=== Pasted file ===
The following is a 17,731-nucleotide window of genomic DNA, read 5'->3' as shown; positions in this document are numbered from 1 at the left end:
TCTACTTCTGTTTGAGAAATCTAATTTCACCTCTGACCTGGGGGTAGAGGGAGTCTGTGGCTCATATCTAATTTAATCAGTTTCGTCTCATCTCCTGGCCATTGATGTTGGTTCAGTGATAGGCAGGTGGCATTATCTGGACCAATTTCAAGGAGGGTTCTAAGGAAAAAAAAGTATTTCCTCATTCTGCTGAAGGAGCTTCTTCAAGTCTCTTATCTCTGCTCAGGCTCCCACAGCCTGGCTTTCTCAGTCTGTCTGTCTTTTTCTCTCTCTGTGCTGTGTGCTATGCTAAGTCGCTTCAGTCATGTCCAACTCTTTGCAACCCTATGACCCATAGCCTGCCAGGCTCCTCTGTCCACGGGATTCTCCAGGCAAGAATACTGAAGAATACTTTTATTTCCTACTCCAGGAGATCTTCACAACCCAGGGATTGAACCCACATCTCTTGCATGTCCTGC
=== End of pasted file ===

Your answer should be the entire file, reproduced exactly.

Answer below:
The following is a 17,731-nucleotide window of genomic DNA, read 5'->3' as shown; positions in this document are numbered from 1 at the left end:
TCTACTTCTGTTTGAGAAATCTAATTTCACCTCTGACCTGGGGGTAGAGGGAGTCTGTGGCTCATATCTAATTTAATCAGTTTCGTCTCATCTCCTGGCCATTGATGTTGGTTCAGTGATAGGCAGGTGGCATTATCTGGACCAATTTCAAGGAGGGTTCTAAGGAAAAAAAAGTATTTCCTCATTCTGCTGAAGGAGCTTCTTCAAGTCTCTTATCTCTGCTCAGGCTCCCACAGCCTGGCTTTCTCAGTCTGTCTGTCTTTTTCTCTCTCTGTGCTGTGTGCTATGCTAAGTCGCTTCAGTCATGTCCAACTCTTTGCAACCCTATGACCCATAGCCTGCCAGGCTCCTCTGTCCACGGGATTCTCCAGGCAAGAATACTGAAGAATACTTTTATTTCCTACTCCAGGAGATCTTCACAACCCAGGGATTGAACCCACATCTCTTGCATGTCCTGC